Almost UR(34)r29c56, using internals

Can't we drop the "almost" and say it IS a UR, as in Type 3?

Good question, Marty!
What I've seen in the past is:
UR(34)r29c56
AUR(34)r29c56
DP(34)r29c56
ADP(34)r29c56
etc.

Seems like a DP or a UR wouldn't have any extra candidates.
Sorta like an ALS is really an "Almost" LS.

But, I'm game for the truly "proper" notation...

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Re: March 14, 2018

Postby pjb » Wed Mar 14, 2018 10:46 pm

Code: Select all
 6       38      4      | 7      2      9      | 5      13     18     
 138     138     5      | 6      34     348    | 2      9      7     
 7       2       9      | 5      1      38     | 6      34     48     
------------------------+----------------------+---------------------
 9       7      b18     | 4      6      5      |a18     2      3     
 5       6       3      | 2      8      17     | 9      47-1   14     
 18      4       2      | 13     9      137    | 178    5      6     
------------------------+----------------------+---------------------
 138     5      c18     |d138    7      2      | 4      6      9     
 4       9       7      |e18     5      6      | 3     f18     2     
 2       138     6      | 9      34     134    | 7-1    178    5     

(1=8)r4c7 - (8=1)r4c3 - (1=8)r7c3 - r7c4 = r8c4 - (8=1)r8c8 => -1 r5c8, r9c7; stte

Phil
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Re: March 14, 2018

Postby SpAce » Thu Mar 15, 2018 11:00 pm

Sudtyro2 wrote:
Marty R. wrote:
Almost UR(34)r29c56, using internals

Can't we drop the "almost" and say it IS a UR, as in Type 3?

Good question, Marty!
What I've seen in the past is:
UR(34)r29c56
AUR(34)r29c56
DP(34)r29c56
ADP(34)r29c56
etc.

Seems like a DP or a UR wouldn't have any extra candidates.
Sorta like an ALS is really an "Almost" LS.

But, I'm game for the truly "proper" notation...

Yes, that is a good question! I'd like to see a definitive answer to it as well. I think there's a good argument for both notations.

On the one hand, my intuition would be in line with SteveC's, as I would think of a Unique Rectangle as a realized Deadly Pattern. Thus, the only form of it that we can have in a valid grid and as part of chains is the almost form of it (unless it appears as a produced contradiction in a forcing chain). It's just like BUG+1 is an almost-BUG (and BUG+2 would be an almost-almost-BUG). Why wouldn't we use the same logic here? This case would be a UR+2 (or AAUR).

On the other hand, "Unique Rectangle" refers to several techniques that use almost-deadly-patterns (Type 1..N, Hidden, Extended...) which have their own elimination rules in order to avoid the deadly pattern. That's the argument for using just UR instead of AUR when we have such situations on the board. AUR would logically mean an almost-form of any such known UR-pattern.

So, UR can actually mean two different things, which makes it a bit confusing. If we think about its name, the latter definition above makes a bit more sense as "unique" does not imply "deadly". Maybe the UR is better thought of as NOT a deadly pattern per se, but a collection of solving patterns that depend on the avoidance of a particular deadly pattern. In that case, I think we need a name for the rectangular deadly pattern itself. How about simply: Deadly Rectangle (DR)? Then any UR could be described as an Almost-Deadly-Rectangle, or ADR, or more generally as an ADP -- and AUR would logically mean what it should.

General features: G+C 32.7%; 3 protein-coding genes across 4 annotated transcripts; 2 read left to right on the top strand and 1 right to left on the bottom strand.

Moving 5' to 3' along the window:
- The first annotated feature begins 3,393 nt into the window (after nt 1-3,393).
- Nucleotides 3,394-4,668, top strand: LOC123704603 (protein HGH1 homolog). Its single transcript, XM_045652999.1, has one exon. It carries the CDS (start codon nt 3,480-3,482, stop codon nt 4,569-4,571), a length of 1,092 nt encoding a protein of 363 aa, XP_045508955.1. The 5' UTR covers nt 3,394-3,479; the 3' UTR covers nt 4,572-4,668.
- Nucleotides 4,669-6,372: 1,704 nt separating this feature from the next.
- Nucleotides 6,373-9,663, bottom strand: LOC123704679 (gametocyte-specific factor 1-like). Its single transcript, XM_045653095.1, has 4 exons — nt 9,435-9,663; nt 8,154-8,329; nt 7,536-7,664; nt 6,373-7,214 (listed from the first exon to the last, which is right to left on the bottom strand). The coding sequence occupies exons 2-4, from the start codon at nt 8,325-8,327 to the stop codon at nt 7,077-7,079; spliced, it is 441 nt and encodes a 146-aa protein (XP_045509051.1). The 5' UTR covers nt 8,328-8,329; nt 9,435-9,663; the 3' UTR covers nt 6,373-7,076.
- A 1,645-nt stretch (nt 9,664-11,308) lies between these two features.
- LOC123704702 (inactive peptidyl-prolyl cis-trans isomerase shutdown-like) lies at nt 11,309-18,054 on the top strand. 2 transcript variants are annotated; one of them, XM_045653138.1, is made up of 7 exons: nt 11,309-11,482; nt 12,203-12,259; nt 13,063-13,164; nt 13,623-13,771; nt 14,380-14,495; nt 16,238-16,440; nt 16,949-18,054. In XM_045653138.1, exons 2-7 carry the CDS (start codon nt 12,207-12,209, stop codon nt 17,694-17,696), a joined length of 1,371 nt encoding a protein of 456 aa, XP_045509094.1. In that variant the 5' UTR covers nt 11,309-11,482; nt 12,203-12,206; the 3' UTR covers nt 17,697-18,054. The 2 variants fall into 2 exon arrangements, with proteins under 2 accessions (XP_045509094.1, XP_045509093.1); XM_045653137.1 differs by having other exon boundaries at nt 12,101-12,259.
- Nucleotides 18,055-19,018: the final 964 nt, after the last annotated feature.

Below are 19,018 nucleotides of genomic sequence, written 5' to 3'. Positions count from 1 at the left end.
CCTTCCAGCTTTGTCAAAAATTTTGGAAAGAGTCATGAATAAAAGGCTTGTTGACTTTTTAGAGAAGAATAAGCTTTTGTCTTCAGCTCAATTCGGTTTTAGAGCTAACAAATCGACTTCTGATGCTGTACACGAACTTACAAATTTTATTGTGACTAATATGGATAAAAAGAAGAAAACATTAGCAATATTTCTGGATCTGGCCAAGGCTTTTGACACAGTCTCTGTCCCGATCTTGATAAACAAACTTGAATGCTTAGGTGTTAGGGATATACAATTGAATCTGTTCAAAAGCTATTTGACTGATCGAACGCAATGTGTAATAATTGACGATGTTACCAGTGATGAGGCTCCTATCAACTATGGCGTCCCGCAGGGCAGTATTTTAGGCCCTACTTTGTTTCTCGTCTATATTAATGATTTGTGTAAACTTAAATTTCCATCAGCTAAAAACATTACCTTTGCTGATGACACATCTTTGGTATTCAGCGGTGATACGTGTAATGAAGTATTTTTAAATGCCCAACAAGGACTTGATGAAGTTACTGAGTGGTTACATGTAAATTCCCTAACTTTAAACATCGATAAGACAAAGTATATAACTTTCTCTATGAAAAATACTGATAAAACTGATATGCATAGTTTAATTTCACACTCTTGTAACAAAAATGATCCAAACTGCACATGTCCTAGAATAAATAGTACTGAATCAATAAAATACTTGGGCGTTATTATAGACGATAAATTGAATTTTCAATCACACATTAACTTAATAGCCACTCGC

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Re: March 14, 2018

Postby Cenoman » Thu Mar 15, 2018 11:31 pm

In the list of uniqueness patterns you forgot the BUG and the BUG-lite...
How many "A" according to the configuration of the guardians: as many "A" as guardians. E.g. my deadly pattern (solution to this puzzle) would be an AAAADP ???
A BUG+10 would be AAAAAAAAAABUG ?

The solution retained for ALS's, AALS's, AAALS's should be avoided for DP's.

I will stick to UR, DP, BUG, ... This is unambiguous. If I find in my PM grid such a pattern which is not almost or almost-almost or ..., then I restart my search of a solution. I must have been wrong somewhere.
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Re: March 14, 2018

Postby pjb » Thu Mar 15, 2018 11:47 pm

wrong puzzle
Last edited by pjb on Fri Mar 16, 2018 9:20 pm, edited 1 time in total.
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Re: March 14, 2018

Postby SpAce » Fri Mar 16, 2018 5:26 am

Cenoman wrote:In the list of uniqueness patterns you forgot the BUG and the BUG-lite...
How many "A" according to the configuration of the guardians: as many "A" as guardians. E.g. my deadly pattern (solution to this puzzle) would be an AAAADP ???
A BUG+10 would be AAAAAAAAAABUG ?

The solution retained for ALS's, AALS's, AAALS's should be avoided for DP's.

I will stick to UR, DP, BUG, ... This is unambiguous. If I find in my PM grid such a pattern which is not almost or almost-almost or ..., then I restart my search of a solution. I must have been wrong somewhere.